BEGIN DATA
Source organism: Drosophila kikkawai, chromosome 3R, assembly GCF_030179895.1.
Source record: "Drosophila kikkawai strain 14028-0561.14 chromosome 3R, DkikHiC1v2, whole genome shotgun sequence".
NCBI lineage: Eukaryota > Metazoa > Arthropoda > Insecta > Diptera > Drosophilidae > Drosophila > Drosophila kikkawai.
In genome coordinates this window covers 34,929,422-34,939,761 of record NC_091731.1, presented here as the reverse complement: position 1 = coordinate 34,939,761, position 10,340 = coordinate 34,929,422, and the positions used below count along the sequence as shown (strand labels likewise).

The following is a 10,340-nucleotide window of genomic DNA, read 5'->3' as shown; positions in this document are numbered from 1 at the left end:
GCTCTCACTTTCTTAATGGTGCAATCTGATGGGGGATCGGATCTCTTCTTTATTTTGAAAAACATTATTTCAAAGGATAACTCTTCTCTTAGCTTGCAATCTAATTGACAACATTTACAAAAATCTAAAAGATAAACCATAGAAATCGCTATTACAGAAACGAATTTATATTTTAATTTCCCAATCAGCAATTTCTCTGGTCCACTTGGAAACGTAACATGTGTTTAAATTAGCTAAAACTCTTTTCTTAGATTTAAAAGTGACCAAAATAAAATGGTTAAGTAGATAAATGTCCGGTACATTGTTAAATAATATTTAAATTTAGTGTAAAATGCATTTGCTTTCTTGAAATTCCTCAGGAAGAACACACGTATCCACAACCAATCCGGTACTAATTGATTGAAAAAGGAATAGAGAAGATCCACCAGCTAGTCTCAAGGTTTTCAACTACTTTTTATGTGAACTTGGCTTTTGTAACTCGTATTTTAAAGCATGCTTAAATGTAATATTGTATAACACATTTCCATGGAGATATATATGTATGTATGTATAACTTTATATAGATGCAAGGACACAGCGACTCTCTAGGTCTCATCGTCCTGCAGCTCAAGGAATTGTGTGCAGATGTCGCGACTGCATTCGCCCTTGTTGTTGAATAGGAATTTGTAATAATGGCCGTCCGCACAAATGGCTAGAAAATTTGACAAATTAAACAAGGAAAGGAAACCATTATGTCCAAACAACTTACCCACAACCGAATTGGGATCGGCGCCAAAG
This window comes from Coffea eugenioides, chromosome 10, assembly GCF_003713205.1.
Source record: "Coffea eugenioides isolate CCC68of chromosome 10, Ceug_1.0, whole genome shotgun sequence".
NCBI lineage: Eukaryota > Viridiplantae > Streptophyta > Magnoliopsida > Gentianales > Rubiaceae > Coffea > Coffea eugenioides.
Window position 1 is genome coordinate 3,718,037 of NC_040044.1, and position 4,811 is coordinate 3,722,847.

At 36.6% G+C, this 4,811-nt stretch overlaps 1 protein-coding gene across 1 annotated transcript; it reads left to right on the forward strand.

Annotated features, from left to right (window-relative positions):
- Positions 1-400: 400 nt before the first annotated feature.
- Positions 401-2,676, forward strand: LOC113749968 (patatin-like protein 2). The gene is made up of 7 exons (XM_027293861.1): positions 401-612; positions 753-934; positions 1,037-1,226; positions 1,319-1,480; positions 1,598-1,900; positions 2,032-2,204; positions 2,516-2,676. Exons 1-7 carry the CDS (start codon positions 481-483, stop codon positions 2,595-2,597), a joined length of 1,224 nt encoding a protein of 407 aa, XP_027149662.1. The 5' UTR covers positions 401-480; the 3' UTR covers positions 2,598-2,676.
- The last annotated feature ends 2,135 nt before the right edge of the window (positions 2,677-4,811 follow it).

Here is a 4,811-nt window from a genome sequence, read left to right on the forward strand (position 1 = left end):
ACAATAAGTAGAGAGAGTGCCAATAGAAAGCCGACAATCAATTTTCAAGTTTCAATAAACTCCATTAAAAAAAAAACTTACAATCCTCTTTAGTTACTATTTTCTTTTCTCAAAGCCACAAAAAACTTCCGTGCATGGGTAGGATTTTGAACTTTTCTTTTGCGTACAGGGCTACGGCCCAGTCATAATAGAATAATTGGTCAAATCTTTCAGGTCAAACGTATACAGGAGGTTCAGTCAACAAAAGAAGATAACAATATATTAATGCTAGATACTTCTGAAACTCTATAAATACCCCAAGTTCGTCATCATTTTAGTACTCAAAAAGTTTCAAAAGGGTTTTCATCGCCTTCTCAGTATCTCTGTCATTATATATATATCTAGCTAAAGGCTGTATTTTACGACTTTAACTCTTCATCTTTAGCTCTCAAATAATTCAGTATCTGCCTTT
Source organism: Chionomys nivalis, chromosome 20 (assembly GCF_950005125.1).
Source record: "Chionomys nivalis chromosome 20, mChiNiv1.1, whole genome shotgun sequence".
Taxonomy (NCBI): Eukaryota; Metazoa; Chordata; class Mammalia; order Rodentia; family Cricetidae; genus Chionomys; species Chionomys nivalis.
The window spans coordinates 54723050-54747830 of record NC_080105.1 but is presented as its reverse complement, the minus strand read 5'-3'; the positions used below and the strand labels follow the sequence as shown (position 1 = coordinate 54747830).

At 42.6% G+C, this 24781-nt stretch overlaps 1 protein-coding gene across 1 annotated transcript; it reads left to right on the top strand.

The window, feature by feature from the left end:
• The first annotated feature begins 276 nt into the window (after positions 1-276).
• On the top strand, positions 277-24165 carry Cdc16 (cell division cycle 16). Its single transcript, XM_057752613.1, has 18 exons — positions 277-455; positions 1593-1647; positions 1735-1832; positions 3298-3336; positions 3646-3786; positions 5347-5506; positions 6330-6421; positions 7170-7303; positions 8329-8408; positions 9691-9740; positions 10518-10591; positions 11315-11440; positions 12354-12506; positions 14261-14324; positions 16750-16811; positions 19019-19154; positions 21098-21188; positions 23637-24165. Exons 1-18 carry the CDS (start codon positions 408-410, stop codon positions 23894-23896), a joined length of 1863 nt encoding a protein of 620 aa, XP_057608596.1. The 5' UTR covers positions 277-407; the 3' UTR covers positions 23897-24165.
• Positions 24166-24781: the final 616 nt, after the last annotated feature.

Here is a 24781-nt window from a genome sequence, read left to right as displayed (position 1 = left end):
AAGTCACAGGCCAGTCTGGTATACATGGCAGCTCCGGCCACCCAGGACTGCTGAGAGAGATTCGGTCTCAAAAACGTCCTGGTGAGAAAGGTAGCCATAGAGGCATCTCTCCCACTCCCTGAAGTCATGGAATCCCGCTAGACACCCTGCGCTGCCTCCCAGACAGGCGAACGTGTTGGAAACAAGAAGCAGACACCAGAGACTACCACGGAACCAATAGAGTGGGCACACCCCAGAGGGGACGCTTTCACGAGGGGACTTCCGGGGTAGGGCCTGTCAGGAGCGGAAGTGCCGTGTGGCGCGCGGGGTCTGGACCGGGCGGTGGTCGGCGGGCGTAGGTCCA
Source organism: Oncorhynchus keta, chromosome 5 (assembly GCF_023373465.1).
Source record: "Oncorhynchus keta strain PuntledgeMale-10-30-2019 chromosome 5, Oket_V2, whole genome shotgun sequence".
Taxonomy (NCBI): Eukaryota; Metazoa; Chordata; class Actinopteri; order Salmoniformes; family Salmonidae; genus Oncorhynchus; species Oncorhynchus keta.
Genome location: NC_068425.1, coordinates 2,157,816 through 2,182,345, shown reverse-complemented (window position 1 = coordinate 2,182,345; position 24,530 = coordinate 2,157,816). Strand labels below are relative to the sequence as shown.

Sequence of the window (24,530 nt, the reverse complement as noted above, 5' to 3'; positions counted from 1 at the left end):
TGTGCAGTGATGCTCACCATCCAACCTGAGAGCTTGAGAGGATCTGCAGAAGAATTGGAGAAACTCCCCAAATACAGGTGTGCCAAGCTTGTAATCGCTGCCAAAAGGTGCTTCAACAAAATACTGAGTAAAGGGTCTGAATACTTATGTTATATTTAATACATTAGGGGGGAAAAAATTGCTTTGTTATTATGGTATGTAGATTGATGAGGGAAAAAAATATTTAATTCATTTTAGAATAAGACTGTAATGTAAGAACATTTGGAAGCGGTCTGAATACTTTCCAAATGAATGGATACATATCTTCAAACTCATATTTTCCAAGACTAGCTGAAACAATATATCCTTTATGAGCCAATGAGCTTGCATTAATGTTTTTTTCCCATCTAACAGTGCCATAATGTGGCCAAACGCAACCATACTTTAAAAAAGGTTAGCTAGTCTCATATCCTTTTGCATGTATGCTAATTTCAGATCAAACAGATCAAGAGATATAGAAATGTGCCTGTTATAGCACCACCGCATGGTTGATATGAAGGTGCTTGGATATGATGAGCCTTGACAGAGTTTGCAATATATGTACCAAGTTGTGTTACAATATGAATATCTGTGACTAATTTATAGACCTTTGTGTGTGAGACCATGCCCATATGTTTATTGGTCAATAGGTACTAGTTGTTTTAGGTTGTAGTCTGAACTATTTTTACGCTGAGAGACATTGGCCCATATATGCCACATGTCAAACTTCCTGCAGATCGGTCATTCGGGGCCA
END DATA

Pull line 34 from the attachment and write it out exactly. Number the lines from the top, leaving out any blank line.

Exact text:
TGTGCAGTGATGCTCACCATCCAACCTGAGAGCTTGAGAGGATCTGCAGAAGAATTGGAGAAACTCCCCAAATACAGGTGTGCCAAGCTTGTAATCGCTGCCAAAAGGTGCTTCAACAAAATACTGAGTAAAGGGTCTGAATACTTATGTTATATTTAATACATTAGGGGGGAAAAAATTGCTTTGTTATTATGGTATGTAGATTGATGAGGGAAAAAAATATTTAATTCATTTTAGAATAAGACTGTAATGTAAGAACATTTGGAAGCGGTCTGAATACTTTCCAAATGAATGGATACATATCTTCAAACTCATATTTTCCAAGACTAGCTGAAACAATATATCCTTTATGAGCCAATGAGCTTGCATTAATGTTTTTTTCCCATCTAACAGTGCCATAATGTGGCCAAACGCAACCATACTTTAAAAAAGGTTAGCTAGTCTCATATCCTTTTGCATGTATGCTAATTTCAGATCAAACAGATCAAGAGATATAGAAATGTGCCTGTTATAGCACCACCGCATGGTTGATATGAAGGTGCTTGGATATGATGAGCCTTGACAGAGTTTGCAATATATGTACCAAGTTGTGTTACAATATGAATATCTGTGACTAATTTATAGACCTTTGTGTGTGAGACCATGCCCATATGTTTATTGGTCAATAGGTACTAGTTGTTTTAGGTTGTAGTCTGAACTATTTTTACGCTGAGAGACATTGGCCCATATATGCCACATGTCAAACTTCCTGCAGATCGGTCATTCGGGGCCA